Mrinmayee Bhushan, microbiologist and director, and Bhushan Vishwanath, director, Mindfarm Novatech, have clearly betted big on this venture with their personal savings to the tune of Rs 14-15 lakh been pumped in as investments in the last three years. Production is on with Jayant Agrochemicals in Bhuj and extraction of chemical has been supported with the tie-up of National Toxicology Centre.

On the market size, Vishwanath is bullish: “It’s a multi-billion market even by modest estimates. If we reckon the light hair removal market as per Gilette estimates, it works out to $2.7 billion. Laser costs around Rs 1.5 lakh per treatment with side effects, wounds, darkening and blistering possibilities. Electrolysis again is a highly skilled job. Domestic depilatory creams alone peg on an Rs 50 crore market and this excludes the non-working women segment that can blow it up to Rs 300 crore. Also, the pumice stone market is un-addressed till now. For the end consumer, this product can be manna if sold and marketed properly. Even a fraction of the global 16 billion can be a staggering market opportunity,” he says.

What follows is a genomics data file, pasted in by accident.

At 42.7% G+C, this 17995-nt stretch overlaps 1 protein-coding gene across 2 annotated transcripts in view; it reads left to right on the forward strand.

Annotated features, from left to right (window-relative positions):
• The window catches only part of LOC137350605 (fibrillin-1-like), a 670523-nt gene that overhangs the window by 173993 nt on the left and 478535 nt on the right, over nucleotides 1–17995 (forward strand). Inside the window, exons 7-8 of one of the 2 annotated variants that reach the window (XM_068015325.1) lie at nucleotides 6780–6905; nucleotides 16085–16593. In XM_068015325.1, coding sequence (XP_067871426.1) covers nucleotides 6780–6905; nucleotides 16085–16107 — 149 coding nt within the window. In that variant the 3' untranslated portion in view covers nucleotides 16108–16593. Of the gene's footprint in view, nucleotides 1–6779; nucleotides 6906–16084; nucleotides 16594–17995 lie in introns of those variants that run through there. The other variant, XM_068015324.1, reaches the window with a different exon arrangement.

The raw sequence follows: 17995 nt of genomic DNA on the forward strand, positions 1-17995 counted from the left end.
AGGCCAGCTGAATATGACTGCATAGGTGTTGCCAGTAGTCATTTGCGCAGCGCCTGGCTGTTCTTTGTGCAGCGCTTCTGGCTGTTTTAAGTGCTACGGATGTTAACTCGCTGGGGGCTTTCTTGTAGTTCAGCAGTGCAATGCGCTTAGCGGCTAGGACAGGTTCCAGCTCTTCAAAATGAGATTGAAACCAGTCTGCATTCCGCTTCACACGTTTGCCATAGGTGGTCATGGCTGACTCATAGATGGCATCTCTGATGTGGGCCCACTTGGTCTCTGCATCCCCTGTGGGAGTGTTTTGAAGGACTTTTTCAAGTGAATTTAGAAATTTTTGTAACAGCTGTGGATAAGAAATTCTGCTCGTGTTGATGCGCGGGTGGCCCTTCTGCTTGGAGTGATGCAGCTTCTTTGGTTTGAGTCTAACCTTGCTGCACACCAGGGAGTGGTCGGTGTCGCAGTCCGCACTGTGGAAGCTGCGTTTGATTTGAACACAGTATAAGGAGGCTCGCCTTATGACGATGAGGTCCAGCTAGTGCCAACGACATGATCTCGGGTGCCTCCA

Black aura

No love story is devoid of villains, which in this case came in many forms: marketing challenges, capital deficits and the American black aura. “This product, despite having a huge potential market in the US, cannot enter there.

The reason: American paranoia for security.

Ricin, a group of Cyco Lectins has been detected as a part of some terrorist attempts and labeled as a weapon of mass destruction and bio-warfare. “Even botox can be lethal that way. But in the US, the cultivation of castor oil, a major source of the ingredients, is not allowed. Technologically, evil use of this chemical is not possible and that has been suggested even by US Naval Warfare. The chemical has also been reported and used for medical applications for cancer treatments,” argues Mrinmayee.

In fact, a glance in Wikipedia tells ricin*, as a bio-weapon, may be considered as not very powerful in comparison with other poisons such as botulinum or anthrax.

Nonetheless, the negative perception has harmed the prospects of the product so far as the company lost four big MNC deal interests, the moment they came to know that Ricin is a vital ingredient in the cream.